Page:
Student Pages with Add Your Own Page link


Once your student clicks on Add Your Own Page, they will be presented with many of the same buttons that instructors use in Lessons: Reorder, Add Text, Add Multimedia, Add Resource, and Add Subpage:

Student View of Student Content page
Can you grade Student Pages? Yes. Click on the Edit button to the left of the Student Pages area, to add grading, add comments to each page, and/or add grading for comments students make on each others Student Pages.

Add Grading and Comments for Student Pages
What's are examples of how instructors can use student pages?
  • Instructors can assign students a course project, where students use student pages to celebrate their favorite author, investigate a famous person in history, explore a recent electronics innovation, or document how different types of cloud computing are being used by individuals and companies.
Want more information about Student Pages? Rutgers has information about using the latest version of Lessons-Student Pages.

Need to learn more about the basics of Lessons? Here's our instructions.

Aug 22, 2014

How do I get students to look at/listen to my feedback?

Have you spent hours giving feedback to your student's papers, lab work, and assignments, yet notice that your students keep making the same mistakes? 
That's frustrating, for you, and your students. Before sharing your feedback, let's make sure it's effective, based on a few ideas from Types of Feedback and their Purposes:

  • Timing: Is your feedback timely or too late for them to remember the assignment?
  • Volume: Do you write a paper or barely say a word?
  • Comparisons: Do you provide a grading rubric or sample assignment, so your students know what is expected of them?
  • Audience: When many students make the same mistake, do you point this out in class, on your Sakai home page or in a Sakai Announcement, instead of repeating the same comments to each student individually?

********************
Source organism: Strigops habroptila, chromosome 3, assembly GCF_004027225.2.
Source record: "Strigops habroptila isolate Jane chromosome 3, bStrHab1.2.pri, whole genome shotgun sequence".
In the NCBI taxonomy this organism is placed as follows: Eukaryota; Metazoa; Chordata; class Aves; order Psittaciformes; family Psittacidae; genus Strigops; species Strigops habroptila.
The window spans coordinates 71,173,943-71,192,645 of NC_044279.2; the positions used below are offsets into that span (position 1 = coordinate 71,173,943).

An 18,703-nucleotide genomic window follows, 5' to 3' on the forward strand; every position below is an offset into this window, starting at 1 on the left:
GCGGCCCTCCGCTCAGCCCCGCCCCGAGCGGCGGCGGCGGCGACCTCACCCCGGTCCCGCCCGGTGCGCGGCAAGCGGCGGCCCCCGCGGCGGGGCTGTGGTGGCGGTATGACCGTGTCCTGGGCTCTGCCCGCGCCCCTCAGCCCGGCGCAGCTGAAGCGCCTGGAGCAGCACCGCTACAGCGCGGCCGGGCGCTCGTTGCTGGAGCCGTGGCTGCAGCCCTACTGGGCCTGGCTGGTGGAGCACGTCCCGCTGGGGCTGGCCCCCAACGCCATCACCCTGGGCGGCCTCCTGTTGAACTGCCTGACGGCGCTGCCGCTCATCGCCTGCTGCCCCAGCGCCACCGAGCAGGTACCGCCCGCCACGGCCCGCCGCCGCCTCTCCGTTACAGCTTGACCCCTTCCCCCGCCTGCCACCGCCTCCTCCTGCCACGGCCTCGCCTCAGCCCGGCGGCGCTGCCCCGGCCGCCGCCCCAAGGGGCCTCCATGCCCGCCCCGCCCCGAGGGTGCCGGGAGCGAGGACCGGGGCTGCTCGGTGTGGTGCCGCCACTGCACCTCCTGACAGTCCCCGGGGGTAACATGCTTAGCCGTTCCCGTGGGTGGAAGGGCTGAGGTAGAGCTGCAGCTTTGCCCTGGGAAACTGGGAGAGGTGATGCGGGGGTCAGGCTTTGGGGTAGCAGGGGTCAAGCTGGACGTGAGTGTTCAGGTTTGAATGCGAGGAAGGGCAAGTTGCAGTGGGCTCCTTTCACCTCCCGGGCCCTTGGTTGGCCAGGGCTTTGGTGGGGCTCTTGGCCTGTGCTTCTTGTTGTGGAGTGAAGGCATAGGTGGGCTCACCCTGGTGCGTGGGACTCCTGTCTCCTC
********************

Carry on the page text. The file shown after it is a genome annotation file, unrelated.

• Mode: Do you provide audio or video feedback for those who don't read/write well?
Now that you are creating effective feedback, here are a few ideas to get your students to look at your feedback:
  1. Make it easy for your students to find your feedback: I wrote detailed feedback into the Sakai Assignments instructor summary comments area, for each student's lab assignment. Even though I'd told them where to find the feedback, I noticed that students were making the same mistakes. I added in bold letters, highlighted in yellow, on the course Home page, that I had also copied, pasted and emailed the feedback for the lab assignment to each student, and told them where to find it next time, if they wanted to succeed in the class. From then on, I also highlighted my Assignment instructor summary comments, so my feedback was easy to see, too.
  2. Provide incentives for finding and reading your feedback: Marie Revak, in her recent article about creating expectations in online courses, said that for her second online assignment, she puts a secret code (unique to each student) in her assignment feedback, that students can add with their next assignment, to get extra credit points.
  3. Give students a good reason to look at your feedback: Of course we think our comments are important, but Maryellen Weimer suggested we focus on "feedforwarding", where we point out what the student did incorrectly, but also, quickly focus on what the student can change to improve on their next assignment.   
Adding Feedback in Sakai:
Create and Grade Assignments Instructions
How to Create and Grade Forums/Topics Handout
How to Grade Discussion Posts Video
Test and Quizzes Handout, pages 8-9